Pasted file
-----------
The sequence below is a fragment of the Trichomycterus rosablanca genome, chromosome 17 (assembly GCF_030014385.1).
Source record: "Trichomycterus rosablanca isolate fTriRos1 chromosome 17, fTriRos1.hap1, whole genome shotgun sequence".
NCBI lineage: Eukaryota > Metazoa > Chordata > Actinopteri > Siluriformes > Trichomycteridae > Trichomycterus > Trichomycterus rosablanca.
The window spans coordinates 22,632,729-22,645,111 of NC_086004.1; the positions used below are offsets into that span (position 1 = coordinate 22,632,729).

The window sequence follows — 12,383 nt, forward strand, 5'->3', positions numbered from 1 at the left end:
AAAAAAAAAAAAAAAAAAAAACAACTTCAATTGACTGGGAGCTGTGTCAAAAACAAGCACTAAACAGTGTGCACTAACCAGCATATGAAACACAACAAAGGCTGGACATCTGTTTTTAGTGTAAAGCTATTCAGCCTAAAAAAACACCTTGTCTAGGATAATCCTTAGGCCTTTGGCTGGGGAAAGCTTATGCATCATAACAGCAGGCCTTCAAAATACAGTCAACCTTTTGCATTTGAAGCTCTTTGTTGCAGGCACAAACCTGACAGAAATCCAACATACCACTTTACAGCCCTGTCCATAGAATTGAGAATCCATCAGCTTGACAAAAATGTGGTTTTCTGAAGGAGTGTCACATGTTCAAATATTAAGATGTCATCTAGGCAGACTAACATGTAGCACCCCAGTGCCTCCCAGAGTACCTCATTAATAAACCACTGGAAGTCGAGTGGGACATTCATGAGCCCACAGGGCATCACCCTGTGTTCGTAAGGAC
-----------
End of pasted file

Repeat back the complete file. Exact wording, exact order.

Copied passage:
The sequence below is a fragment of the Trichomycterus rosablanca genome, chromosome 17 (assembly GCF_030014385.1).
Source record: "Trichomycterus rosablanca isolate fTriRos1 chromosome 17, fTriRos1.hap1, whole genome shotgun sequence".
NCBI lineage: Eukaryota > Metazoa > Chordata > Actinopteri > Siluriformes > Trichomycteridae > Trichomycterus > Trichomycterus rosablanca.
The window spans coordinates 22,632,729-22,645,111 of NC_086004.1; the positions used below are offsets into that span (position 1 = coordinate 22,632,729).

The window sequence follows — 12,383 nt, forward strand, 5'->3', positions numbered from 1 at the left end:
AAAAAAAAAAAAAAAAAAAAACAACTTCAATTGACTGGGAGCTGTGTCAAAAACAAGCACTAAACAGTGTGCACTAACCAGCATATGAAACACAACAAAGGCTGGACATCTGTTTTTAGTGTAAAGCTATTCAGCCTAAAAAAACACCTTGTCTAGGATAATCCTTAGGCCTTTGGCTGGGGAAAGCTTATGCATCATAACAGCAGGCCTTCAAAATACAGTCAACCTTTTGCATTTGAAGCTCTTTGTTGCAGGCACAAACCTGACAGAAATCCAACATACCACTTTACAGCCCTGTCCATAGAATTGAGAATCCATCAGCTTGACAAAAATGTGGTTTTCTGAAGGAGTGTCACATGTTCAAATATTAAGATGTCATCTAGGCAGACTAACATGTAGCACCCCAGTGCCTCCCAGAGTACCTCATTAATAAACCACTGGAAGTCGAGTGGGACATTCATGAGCCCACAGGGCATCACCCTGTGTTCGTAAGGAC